Reading habits differ as much as tastes in TV or music. There are those who do not read at all, choosing to derive their entertainment from the screen. There are those who eschew books in favour of newspapers, magazines or manuals. There are those who consider fiction beneath them and opt for worthy non-fiction. Then there are issues of class or generation.

Years ago I was quizzed by a gentile, elderly great-aunt-in-law as to what my preferred ‘light’ reading tastes were and I responded with more enthusiasm than prudence, eagerly blurting out a long list that included lurid thrillers, shallow romances, juicy, explicit murder mysteries and science fiction. Her stony faced response was an impressive put-down as she shared her leisure time favourites- Jane Austen, George Eliot-and for more vicarious pleasure, Charles Dickens. I refrained from inquiries about her ‘serious’ reading choices, fearing I may have already become so far out of my depth my feet had floated out from underneath me.

I was a voracious reader as a child; the child who could not be torn from a book for anything, not to help with the dishes, to lift her feet for the vacuum cleaner or for sleep. There were books I longed for, having heard them serialised on the radio [a joy children are deprived of these days]. The Christmas morning I awoke to find that Santa had left a hardback copy of ‘The Lion, the Witch and the Wardrobe’ on the end of my bed is my most memorable. I still have it, along with many other beloved childhood novels- Alice in Wonderland, The Wind in the Willows and Eleanor Farjeon’s beautiful take on Cinderella, ‘The Glass Slipper’.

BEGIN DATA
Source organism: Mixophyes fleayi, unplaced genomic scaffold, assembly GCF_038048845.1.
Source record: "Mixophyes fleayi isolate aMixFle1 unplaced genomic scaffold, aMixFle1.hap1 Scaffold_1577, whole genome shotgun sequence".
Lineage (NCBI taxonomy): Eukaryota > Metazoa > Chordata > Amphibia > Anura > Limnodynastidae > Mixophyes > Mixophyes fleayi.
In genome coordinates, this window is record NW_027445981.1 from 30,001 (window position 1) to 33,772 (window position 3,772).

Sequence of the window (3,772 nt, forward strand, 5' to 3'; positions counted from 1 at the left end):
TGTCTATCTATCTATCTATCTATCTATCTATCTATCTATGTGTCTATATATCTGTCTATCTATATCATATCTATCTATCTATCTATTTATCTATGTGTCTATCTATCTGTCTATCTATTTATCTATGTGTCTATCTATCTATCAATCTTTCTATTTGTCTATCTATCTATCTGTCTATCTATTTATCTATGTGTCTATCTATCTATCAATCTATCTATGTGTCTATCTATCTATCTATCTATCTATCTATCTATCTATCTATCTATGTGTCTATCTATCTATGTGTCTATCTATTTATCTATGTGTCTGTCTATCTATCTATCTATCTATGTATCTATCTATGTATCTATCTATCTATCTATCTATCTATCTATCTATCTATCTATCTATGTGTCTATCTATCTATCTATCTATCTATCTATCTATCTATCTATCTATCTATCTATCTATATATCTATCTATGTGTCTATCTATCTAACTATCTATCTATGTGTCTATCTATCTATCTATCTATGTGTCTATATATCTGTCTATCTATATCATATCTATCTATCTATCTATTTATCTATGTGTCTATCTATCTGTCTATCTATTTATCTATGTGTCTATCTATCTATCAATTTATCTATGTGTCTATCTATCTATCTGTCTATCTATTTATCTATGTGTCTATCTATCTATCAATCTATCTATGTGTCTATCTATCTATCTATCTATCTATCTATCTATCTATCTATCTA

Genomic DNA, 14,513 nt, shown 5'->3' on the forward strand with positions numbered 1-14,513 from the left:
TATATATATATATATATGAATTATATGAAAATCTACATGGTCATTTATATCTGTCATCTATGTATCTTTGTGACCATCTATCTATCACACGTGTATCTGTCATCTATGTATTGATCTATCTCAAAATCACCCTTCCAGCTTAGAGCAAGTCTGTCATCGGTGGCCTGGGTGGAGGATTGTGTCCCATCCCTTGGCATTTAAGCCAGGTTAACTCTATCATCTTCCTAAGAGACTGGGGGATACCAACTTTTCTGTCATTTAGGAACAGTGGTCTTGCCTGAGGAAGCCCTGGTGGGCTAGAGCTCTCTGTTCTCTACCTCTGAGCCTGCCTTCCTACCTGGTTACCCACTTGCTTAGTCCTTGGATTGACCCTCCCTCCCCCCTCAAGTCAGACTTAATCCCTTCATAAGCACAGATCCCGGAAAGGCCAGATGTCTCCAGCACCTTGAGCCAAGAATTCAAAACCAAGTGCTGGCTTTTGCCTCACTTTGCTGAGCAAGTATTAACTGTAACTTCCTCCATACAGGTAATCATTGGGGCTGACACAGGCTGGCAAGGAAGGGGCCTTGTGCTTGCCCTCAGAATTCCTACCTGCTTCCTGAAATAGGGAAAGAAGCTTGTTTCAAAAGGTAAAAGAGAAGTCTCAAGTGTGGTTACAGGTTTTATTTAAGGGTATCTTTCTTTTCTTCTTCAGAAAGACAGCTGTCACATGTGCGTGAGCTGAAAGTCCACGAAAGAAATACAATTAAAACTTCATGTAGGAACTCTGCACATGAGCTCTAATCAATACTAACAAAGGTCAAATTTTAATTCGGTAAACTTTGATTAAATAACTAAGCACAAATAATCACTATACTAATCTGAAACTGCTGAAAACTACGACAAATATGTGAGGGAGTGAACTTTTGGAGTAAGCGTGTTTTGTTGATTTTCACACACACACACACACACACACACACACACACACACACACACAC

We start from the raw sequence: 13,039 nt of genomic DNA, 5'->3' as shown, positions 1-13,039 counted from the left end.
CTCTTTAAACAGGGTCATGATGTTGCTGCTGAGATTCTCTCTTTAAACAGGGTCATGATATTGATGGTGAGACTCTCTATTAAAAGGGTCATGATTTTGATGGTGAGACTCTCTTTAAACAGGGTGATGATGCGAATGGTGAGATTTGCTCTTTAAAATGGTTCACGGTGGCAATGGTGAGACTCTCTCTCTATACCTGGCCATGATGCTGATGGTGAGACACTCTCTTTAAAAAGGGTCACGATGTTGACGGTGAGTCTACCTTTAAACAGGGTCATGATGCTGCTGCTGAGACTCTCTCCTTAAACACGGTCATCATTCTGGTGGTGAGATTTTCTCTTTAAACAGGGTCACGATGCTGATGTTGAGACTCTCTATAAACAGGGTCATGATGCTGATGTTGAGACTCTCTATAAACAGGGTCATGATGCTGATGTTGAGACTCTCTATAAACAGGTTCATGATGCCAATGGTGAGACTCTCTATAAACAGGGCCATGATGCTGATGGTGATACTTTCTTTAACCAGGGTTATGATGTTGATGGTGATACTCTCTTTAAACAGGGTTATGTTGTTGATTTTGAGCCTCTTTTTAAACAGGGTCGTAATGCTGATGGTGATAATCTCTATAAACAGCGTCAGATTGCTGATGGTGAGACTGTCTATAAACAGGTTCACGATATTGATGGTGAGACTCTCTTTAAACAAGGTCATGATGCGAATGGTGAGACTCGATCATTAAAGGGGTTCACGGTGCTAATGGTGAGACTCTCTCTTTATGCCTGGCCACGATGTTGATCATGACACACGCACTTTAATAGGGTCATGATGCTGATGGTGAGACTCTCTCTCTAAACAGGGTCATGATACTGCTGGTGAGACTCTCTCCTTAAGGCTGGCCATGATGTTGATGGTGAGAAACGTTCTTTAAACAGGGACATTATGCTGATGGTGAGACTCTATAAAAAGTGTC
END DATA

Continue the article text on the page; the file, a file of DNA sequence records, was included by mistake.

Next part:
As a teacher of young children I managed to squeeze in enough time to indulge my enjoyment of children’s literature by regular readings of my own favourites as well as theirs-Roald Dahl and Dick King-Smith included. It was gratifying to see them coming in with their own prized copies of these novels, even those whose ability was not quite, yet, up to the task of reading the stories themselves.

Then there are the film versions. I have never been able to shake the compulsion to see a film version of a book despite knowing from experience that it is never going to match the depth and pleasure of its print original.

Even now that I am approaching my dotage I still come across novels that captivate me to a point where I become evangelistic about them, urging others to read them and feeling vastly disappointed if the response does not match my own. D. C. B Pierre’s ‘Vernon God Little’ was one of these. I eulogised ad nauseam over it but found no one to share my enthusiasm. When my frustrations at the dearth of post book analysis became overwhelming I joined a book club, only to find that within the narrow confines of those who enjoy fiction novels there is the same mismatch of tastes.